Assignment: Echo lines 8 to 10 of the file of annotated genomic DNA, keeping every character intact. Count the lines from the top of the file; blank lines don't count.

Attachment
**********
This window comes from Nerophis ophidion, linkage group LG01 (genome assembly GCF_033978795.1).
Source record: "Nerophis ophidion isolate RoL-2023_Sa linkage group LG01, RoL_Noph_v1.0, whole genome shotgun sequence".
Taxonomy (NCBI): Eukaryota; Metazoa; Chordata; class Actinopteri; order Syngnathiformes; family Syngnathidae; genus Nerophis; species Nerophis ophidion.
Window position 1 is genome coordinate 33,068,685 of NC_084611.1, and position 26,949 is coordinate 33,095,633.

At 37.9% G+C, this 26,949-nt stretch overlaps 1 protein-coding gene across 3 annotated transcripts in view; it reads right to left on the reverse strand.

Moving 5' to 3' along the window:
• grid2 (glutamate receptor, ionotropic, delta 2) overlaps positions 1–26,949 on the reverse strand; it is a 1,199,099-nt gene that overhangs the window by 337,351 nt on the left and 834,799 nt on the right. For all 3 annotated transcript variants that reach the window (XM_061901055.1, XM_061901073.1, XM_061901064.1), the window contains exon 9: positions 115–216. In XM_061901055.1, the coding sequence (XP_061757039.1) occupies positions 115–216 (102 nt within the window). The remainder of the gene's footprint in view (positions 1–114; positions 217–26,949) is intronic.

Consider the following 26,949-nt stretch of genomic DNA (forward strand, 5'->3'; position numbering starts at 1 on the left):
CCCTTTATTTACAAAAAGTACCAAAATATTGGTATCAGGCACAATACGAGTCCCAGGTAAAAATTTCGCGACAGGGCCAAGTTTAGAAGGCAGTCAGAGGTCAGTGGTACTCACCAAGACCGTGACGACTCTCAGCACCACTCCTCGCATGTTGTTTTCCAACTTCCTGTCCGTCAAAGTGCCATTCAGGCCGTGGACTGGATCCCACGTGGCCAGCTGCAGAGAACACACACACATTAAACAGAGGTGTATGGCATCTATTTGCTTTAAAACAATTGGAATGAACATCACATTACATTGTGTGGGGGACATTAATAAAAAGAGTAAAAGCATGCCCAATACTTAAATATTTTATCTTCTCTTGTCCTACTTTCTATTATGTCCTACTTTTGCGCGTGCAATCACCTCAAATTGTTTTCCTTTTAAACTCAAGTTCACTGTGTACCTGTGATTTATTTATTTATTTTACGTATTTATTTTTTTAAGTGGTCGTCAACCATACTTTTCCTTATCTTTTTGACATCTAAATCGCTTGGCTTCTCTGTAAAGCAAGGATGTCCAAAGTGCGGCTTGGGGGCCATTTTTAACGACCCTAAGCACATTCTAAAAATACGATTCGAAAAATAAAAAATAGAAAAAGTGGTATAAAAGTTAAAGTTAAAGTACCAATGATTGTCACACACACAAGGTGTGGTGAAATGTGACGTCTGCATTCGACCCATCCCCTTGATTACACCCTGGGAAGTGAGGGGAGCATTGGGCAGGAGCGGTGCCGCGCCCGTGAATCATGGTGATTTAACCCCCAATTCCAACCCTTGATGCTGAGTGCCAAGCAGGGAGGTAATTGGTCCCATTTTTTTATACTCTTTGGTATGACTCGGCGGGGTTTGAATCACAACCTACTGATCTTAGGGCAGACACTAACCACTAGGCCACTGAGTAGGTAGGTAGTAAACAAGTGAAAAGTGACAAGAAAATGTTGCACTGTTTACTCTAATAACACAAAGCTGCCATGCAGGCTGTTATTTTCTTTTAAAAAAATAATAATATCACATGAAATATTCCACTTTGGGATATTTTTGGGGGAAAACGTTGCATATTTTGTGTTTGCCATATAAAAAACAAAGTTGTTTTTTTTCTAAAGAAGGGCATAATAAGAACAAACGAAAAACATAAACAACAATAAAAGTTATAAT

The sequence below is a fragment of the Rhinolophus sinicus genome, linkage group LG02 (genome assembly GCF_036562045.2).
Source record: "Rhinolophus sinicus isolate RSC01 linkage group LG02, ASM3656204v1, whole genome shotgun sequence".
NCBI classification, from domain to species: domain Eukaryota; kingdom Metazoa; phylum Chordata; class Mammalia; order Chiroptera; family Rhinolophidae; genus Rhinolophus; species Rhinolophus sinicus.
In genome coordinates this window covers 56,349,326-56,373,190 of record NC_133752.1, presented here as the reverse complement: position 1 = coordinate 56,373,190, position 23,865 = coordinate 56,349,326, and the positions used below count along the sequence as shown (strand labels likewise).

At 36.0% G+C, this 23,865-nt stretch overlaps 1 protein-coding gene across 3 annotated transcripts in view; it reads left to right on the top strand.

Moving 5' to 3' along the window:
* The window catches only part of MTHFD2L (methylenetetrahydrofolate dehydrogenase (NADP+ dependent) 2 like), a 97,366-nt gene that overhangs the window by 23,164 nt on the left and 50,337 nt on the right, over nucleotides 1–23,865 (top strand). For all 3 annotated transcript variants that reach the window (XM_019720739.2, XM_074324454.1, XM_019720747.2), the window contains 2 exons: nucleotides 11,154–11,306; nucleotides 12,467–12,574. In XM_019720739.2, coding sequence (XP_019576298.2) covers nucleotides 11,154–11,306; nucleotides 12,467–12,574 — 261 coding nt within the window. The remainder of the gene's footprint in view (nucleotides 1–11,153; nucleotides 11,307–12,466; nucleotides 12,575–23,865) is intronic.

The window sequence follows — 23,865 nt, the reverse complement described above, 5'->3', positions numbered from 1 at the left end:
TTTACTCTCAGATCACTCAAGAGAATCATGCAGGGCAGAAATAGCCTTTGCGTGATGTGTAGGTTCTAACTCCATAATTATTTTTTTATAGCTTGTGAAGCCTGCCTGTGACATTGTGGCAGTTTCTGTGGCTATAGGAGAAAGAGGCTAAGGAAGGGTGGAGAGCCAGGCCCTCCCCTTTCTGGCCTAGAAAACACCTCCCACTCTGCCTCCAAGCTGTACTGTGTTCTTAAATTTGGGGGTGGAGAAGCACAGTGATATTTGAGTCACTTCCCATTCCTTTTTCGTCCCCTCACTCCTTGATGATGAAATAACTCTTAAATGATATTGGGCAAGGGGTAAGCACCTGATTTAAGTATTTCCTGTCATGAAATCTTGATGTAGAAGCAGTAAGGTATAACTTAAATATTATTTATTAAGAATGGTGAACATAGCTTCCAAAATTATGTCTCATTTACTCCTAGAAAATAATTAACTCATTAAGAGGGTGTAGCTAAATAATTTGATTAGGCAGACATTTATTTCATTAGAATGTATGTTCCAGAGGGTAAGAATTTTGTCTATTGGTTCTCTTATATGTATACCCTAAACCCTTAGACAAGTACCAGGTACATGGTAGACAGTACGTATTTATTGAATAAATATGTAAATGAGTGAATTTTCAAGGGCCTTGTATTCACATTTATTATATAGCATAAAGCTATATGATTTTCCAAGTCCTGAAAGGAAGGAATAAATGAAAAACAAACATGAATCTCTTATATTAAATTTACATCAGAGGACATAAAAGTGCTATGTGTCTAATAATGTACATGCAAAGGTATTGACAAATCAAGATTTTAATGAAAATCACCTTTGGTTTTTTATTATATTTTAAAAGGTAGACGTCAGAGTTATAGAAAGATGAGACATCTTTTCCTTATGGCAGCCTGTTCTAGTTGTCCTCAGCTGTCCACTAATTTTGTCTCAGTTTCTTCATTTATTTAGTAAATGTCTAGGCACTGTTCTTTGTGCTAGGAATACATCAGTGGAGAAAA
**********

Consider the following 26,949-nt stretch of genomic DNA (forward strand, 5'->3'; position numbering starts at 1 on the left):
CCCTTTATTTACAAAAAGTACCAAAATATTGGTATCAGGCACAATACGAGTCCCAGGTAAAAATTTCGCGACAGGGCCAAGTTTAGAAGGCAGTCAGAGGTCAGTGGTACTCACCAAGACCGTGACGACTCTCAGCACCACTCCTCGCATGTTGTTTTCCAACTTCCTGTCCGTCAAAGTGCCATTCAGGCCGTGGACTGGATCCCACGTGGCCAGCTGCAGAGAACACACACACATTAAACAGAGGTGTATGGCATCTATTTGCTTTAAAACAATTGGAATGAACATCACATTACATTGTGTGGGGGACATTAATAAAAAGAGTAAAAGCATGCCCAATACTTAAATATTTTATCTTCTCTTGTCCTACTTTCTATTATGTCCTACTTTTGCGCGTGCAATCACCTCAAATTGTTTTCCTTTTAAACTCAAGTTCACTGTGTACCTGTGATTTATTTATTTATTTTACGTATTTATTTTTTTAAGTGGTCGTCAACCATACTTTTCCTTATCTTTTTGACATCTAAATCGCTTGGCTTCTCTGTAAAGCAAGGATGTCCAAAGTGCGGCTTGGGGGCCATTTTTAACGACCCTAAGCACATTCTAAAAATACGATTCGAAAAATAAAAAATAGAAAAAGTGGTATAAAAGTTAAAGTTAAAGTACCAATGATTGTCACACACACAAGGTGTGGTGAAATGTGACGTCTGCATTCGACCCATCCCCTTGATTACACCCTGGGAAGTGAGGGGAGCATTGGGCAGGAGCGGTGCCGCGCCCGTGAATCATGGTGATTTAACCCCCAATTCCAACCCTTGATGCTGAGTGCCAAGCAGGGAGGTAATTGGTCCCATTTTTTTATACTCTTTGGTATGACTCGGCGGGGTTTGAATCACAACCTACTGATCTTAGGGCAGACACTAACCACTAGGCCACTGAGTAGGTAGGTAGTAAACAAGTGAAAAGTGACAAGAAAATGTTGCACTGTTTACTCTAATAACACAAAGCTGCCATGCAGGCTGTTATTTTCTTTTAAAAAAATAATAATATCACATGAAATATTCCACTTTGGGATATTTTTGGGGGAAAACGTTGCATATTTTGTGTTTGCCATATAAAAAACAAAGTTGTTTTTTTTCTAAAGAAGGGCATAATAAGAACAAACGAAAAACATAAACAACAATAAAAGTTATAAT

The sequence below is a fragment of the Rhinolophus sinicus genome, linkage group LG02 (genome assembly GCF_036562045.2).